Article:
Thanksgiving is alike a holy day and a patriotic day. It reflects, in part, the genius of the American Founding. Only in America can all citizens, of all religious persuasions, celebrate equally such a holiday. Only in a regime of religious liberty can members of different religions unite together as equal citizens. Such a thing would have been unimaginable in 17th or 18th century Europe. It remains, if not unimaginable, at least unforeseeable in many parts of the world today, where religion is used as an excuse for some to tyrannize others.
The blessings that God bestowed on our nation — foremost the gift of religious liberty itself, which allows men to worship God freely according to the dictates of their own conscience — are not merely things of the past. They remain the wellsprings of American power and greatness today. For that we should all give thanks.
George Washington understood well how rare and wonderful are the blessings of freedom. He was the first to enshrine Thanksgiving as a national holiday. His official proclamation continues to remind us today of the source of all that we enjoy as American citizens:
City of New York, October 3, 1789
Whereas it is the duty of all Nations to acknowledge the providence of Almighty God, to obey his will, to be grateful for his benefits, and humbly to implore his protection and favor, and whereas both Houses of Congress have by their joint Committee requested me "to recommend to the People of the United States a day of public thanksgiving and prayer to be observed by acknowledging with grateful hearts the many signal favors of Almighty God especially by affording them an opportunity peaceably to establish a form of government for their safety and happiness."
Now therefore I do recommend and assign Thursday the 26th day of November next to be devoted by the People of these States to the service of that great and glorious Being, who is the beneficent Author of all the good that was, that is, or that will be. That we may then all unite in rendering unto him our sincere and humble thanks, for his kind care and protection of the People of this Country previous to their becoming a Nation, for the signal and manifold mercies, and the favorable interpositions of his providence, which we experienced in the course and conclusion of the late war, for the great degree of tranquility, union, and plenty, which we have since enjoyed, for the peaceable and rational manner, in which we have been enabled to establish constitutions of government for our safety and happiness, and particularly the national One now lately instituted, for the civil and religious liberty with which we are blessed; and the means we have of acquiring and diffusing useful knowledge; and in general for all the great and various favors which he hath been pleased to confer upon us.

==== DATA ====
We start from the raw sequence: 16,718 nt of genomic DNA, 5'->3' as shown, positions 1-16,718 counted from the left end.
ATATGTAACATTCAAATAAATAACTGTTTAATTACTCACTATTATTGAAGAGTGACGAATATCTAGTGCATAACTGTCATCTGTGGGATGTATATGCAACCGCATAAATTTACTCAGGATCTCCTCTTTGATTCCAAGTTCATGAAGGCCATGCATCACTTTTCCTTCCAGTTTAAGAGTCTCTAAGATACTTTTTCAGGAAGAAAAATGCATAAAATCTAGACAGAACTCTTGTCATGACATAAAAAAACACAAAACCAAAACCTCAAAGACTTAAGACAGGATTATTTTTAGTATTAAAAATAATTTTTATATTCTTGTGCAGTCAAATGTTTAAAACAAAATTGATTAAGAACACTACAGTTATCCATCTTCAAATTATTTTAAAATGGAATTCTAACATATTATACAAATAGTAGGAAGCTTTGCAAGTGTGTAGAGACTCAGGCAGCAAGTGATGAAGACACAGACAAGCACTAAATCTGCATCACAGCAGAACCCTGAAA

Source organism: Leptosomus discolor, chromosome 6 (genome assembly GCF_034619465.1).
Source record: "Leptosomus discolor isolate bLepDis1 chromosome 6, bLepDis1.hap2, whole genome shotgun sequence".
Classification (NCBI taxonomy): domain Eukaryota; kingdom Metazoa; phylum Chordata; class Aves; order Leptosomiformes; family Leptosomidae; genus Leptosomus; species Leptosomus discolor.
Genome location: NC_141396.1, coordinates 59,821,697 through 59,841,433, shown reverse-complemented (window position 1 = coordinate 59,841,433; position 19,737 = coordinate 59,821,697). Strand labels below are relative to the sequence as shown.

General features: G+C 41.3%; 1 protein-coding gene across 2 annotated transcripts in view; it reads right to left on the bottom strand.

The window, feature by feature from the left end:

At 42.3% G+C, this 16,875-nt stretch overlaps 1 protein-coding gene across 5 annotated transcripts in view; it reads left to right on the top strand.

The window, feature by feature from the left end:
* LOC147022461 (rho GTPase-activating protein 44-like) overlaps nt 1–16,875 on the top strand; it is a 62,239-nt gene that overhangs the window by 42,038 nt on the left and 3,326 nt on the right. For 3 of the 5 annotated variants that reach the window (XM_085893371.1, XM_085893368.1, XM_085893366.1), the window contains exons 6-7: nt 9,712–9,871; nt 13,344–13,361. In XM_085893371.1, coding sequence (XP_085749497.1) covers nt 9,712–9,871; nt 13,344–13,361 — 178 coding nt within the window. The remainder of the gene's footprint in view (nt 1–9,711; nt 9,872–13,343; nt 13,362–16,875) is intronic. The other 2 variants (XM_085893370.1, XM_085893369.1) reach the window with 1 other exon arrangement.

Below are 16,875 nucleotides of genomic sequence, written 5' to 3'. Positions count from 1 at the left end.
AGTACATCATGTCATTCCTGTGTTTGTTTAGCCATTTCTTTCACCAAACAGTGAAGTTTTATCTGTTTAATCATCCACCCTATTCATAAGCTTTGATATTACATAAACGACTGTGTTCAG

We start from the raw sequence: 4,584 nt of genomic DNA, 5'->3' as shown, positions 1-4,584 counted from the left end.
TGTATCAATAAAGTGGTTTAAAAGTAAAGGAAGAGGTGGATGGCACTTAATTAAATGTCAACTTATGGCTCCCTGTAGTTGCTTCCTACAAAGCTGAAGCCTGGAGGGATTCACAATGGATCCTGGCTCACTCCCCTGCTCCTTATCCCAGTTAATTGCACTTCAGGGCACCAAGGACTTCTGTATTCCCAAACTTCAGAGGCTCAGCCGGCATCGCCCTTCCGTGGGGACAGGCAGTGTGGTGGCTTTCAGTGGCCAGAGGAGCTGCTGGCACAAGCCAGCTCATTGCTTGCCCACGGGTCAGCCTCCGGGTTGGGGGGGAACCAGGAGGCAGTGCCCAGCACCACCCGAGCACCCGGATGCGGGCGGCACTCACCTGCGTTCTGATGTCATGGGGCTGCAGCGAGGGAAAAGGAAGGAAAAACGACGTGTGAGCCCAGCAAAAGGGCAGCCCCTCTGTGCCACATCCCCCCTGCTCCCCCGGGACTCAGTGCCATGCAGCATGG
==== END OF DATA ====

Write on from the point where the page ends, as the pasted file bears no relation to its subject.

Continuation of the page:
And also that we may then unite in most humbly offering our prayers and supplications to the great Lord and Ruler of Nations and beseech him to pardon our national and other transgressions, to enable us all, whether in public or private stations, to perform our several and relative duties properly and punctually, to render our national government a blessing to all the people, by constantly being a Government of wise, just, and constitutional laws, discreetly and faithfully executed and obeyed, to protect and guide all Sovereigns and Nations (especially such as have shown kindness unto us) and to bless them with good government, peace, and concord. To promote the knowledge and practice of true religion and virtue, and the encrease of science among them and Us, and generally to grant unto all Mankind such a degree of temporal prosperity as he alone knows to be best.
Given under my hand at the City of New York the third day of October in the year of our Lord 1789.